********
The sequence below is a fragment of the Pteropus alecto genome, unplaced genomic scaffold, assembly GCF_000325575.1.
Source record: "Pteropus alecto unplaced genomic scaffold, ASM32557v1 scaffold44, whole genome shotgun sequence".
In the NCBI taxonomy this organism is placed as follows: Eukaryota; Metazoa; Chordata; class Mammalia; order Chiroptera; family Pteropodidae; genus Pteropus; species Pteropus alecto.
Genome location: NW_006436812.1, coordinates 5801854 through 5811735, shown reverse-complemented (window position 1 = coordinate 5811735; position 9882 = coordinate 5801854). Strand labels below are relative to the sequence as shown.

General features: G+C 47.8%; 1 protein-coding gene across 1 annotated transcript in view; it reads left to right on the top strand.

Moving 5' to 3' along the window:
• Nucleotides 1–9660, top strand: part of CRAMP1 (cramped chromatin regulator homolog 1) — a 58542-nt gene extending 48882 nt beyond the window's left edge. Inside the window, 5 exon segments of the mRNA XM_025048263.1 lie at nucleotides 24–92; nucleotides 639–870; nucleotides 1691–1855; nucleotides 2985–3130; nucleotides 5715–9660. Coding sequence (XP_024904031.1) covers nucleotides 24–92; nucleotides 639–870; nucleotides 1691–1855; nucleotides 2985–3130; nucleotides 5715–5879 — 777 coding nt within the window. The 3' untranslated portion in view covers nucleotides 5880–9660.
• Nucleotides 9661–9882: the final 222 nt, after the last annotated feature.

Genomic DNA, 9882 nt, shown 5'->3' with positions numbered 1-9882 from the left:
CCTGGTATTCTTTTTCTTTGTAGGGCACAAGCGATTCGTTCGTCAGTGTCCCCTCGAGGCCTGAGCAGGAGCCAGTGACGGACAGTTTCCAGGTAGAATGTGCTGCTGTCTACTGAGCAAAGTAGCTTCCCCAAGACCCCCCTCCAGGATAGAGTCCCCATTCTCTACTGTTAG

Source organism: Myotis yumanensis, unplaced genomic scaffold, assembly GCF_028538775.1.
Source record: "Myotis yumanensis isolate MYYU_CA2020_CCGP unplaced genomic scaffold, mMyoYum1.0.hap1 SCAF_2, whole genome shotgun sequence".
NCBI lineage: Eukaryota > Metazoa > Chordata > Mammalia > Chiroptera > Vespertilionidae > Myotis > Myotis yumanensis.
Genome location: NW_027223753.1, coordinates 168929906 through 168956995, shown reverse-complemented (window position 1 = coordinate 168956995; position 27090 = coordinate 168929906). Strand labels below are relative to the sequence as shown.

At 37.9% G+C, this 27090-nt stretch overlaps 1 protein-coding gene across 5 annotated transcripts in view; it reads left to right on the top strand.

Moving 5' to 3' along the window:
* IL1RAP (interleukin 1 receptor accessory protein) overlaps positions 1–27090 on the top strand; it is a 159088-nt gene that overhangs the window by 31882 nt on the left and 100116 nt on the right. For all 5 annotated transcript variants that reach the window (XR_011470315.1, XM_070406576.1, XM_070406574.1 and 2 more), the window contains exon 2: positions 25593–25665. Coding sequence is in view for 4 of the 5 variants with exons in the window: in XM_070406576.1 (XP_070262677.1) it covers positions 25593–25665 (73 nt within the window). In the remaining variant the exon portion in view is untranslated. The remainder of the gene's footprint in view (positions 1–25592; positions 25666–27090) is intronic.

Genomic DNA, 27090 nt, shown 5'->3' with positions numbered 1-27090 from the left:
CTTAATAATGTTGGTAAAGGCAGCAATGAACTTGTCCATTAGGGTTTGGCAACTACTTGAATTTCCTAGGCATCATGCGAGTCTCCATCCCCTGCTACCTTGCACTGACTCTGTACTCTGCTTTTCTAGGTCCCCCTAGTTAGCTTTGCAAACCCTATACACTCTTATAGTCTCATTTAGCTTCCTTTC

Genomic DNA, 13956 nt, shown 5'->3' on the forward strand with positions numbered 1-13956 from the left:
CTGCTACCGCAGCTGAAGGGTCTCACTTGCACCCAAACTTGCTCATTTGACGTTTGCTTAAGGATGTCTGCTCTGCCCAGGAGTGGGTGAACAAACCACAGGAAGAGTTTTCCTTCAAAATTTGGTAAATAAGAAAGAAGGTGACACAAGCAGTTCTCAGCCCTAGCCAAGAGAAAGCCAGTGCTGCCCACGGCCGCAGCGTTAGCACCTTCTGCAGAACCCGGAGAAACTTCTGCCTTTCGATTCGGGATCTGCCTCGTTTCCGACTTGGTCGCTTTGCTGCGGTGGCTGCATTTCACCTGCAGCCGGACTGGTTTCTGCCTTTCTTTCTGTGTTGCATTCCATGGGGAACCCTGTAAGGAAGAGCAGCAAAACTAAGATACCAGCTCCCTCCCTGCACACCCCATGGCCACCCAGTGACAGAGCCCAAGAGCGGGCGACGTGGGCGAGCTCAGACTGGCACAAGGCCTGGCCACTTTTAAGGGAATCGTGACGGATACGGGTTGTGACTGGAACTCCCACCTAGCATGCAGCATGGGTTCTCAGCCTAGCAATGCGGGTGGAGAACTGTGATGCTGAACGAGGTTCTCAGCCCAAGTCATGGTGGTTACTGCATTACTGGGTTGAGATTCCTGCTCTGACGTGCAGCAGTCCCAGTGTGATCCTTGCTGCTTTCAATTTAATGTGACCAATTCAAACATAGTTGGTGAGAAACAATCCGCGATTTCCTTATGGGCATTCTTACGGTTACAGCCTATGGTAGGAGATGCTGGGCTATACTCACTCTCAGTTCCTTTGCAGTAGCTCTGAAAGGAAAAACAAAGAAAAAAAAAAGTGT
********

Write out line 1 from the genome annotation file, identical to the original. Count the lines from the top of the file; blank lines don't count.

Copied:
The sequence below is a fragment of the Pteropus alecto genome, unplaced genomic scaffold, assembly GCF_000325575.1.